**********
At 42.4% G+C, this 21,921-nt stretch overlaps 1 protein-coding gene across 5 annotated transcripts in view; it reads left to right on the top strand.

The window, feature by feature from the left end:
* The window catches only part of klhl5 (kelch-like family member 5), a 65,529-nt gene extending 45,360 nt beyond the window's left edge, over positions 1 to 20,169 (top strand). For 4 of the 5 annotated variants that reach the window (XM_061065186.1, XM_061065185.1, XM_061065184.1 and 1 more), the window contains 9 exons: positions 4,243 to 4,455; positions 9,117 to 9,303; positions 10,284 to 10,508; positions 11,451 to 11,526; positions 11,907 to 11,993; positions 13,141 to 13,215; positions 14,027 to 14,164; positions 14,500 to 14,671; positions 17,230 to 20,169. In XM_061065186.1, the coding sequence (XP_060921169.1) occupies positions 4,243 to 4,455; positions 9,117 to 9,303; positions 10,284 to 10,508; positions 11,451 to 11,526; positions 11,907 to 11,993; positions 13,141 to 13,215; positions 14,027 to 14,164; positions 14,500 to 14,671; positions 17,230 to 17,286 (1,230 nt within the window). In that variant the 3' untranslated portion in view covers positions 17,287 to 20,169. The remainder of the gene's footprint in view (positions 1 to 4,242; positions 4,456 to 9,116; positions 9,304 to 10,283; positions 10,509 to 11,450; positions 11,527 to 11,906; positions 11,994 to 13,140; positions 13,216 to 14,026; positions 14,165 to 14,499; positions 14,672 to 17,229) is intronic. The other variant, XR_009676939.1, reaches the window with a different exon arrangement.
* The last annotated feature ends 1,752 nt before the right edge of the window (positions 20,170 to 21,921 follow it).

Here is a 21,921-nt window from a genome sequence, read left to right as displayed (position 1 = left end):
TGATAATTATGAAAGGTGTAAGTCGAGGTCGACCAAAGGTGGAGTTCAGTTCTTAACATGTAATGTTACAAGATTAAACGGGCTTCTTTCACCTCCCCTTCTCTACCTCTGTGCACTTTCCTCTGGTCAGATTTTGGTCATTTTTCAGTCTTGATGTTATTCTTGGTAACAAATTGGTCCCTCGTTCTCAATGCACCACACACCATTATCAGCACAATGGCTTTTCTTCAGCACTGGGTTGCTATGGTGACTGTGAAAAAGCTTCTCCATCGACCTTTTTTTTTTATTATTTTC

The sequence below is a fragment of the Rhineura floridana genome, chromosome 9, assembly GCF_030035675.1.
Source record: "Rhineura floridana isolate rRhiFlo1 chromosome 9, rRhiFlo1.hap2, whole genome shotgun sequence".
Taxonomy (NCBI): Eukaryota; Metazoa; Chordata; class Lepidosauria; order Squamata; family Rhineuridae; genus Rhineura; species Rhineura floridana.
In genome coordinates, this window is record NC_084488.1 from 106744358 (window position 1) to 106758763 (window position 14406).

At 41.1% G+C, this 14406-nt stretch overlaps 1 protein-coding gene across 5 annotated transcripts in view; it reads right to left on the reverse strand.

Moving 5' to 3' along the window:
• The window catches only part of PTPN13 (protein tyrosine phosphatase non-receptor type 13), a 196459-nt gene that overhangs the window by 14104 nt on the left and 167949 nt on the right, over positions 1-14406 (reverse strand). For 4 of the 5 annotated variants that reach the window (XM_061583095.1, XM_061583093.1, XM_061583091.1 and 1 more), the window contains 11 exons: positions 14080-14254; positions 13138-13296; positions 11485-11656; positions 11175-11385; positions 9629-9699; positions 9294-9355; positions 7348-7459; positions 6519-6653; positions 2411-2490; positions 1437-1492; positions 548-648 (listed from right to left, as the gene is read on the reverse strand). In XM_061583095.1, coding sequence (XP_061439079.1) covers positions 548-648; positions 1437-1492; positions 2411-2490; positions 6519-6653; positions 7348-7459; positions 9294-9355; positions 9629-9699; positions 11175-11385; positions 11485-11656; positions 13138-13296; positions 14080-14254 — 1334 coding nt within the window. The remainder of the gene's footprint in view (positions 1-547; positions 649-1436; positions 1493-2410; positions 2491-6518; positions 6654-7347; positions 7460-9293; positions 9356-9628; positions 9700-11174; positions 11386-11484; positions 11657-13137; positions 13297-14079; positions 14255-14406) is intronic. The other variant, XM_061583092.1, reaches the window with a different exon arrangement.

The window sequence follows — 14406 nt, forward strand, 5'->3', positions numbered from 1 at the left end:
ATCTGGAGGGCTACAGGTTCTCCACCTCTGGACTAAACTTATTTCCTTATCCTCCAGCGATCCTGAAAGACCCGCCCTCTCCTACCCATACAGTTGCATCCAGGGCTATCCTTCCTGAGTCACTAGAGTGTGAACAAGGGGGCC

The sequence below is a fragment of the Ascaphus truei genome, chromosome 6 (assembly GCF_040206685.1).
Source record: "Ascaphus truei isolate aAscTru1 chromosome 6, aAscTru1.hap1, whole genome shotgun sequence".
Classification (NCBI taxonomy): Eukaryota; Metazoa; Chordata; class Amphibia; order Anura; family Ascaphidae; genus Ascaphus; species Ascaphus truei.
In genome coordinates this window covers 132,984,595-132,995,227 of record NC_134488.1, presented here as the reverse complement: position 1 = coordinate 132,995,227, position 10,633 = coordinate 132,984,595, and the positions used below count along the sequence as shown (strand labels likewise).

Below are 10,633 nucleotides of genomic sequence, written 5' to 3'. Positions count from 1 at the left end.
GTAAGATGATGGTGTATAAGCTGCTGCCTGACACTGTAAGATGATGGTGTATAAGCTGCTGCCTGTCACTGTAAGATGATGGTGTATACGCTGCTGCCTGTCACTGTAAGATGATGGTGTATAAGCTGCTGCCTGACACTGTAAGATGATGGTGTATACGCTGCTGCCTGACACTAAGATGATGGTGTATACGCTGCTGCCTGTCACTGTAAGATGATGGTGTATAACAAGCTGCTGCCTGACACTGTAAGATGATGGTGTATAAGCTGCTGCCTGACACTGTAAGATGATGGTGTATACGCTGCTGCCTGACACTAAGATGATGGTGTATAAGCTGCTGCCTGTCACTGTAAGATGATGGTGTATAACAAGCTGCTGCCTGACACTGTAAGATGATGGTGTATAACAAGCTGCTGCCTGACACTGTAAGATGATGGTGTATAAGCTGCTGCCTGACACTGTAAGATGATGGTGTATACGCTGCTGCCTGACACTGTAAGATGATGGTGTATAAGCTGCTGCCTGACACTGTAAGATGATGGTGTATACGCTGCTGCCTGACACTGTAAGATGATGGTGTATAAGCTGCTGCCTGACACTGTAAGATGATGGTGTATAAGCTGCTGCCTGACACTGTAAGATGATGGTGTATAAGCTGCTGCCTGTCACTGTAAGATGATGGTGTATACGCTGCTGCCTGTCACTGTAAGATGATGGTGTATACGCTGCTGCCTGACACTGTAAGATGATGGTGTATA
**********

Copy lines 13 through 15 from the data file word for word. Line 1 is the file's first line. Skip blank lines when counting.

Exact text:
• The window catches only part of PTPN13 (protein tyrosine phosphatase non-receptor type 13), a 196459-nt gene that overhangs the window by 14104 nt on the left and 167949 nt on the right, over positions 1-14406 (reverse strand). For 4 of the 5 annotated variants that reach the window (XM_061583095.1, XM_061583093.1, XM_061583091.1 and 1 more), the window contains 11 exons: positions 14080-14254; positions 13138-13296; positions 11485-11656; positions 11175-11385; positions 9629-9699; positions 9294-9355; positions 7348-7459; positions 6519-6653; positions 2411-2490; positions 1437-1492; positions 548-648 (listed from right to left, as the gene is read on the reverse strand). In XM_061583095.1, coding sequence (XP_061439079.1) covers positions 548-648; positions 1437-1492; positions 2411-2490; positions 6519-6653; positions 7348-7459; positions 9294-9355; positions 9629-9699; positions 11175-11385; positions 11485-11656; positions 13138-13296; positions 14080-14254 — 1334 coding nt within the window. The remainder of the gene's footprint in view (positions 1-547; positions 649-1436; positions 1493-2410; positions 2491-6518; positions 6654-7347; positions 7460-9293; positions 9356-9628; positions 9700-11174; positions 11386-11484; positions 11657-13137; positions 13297-14079; positions 14255-14406) is intronic. The other variant, XM_061583092.1, reaches the window with a different exon arrangement.

The window sequence follows — 14406 nt, forward strand, 5'->3', positions numbered from 1 at the left end:
ATCTGGAGGGCTACAGGTTCTCCACCTCTGGACTAAACTTATTTCCTTATCCTCCAGCGATCCTGAAAGACCCGCCCTCTCCTACCCATACAGTTGCATCCAGGGCTATCCTTCCTGAGTCACTAGAGTGTGAACAAGGGGGCC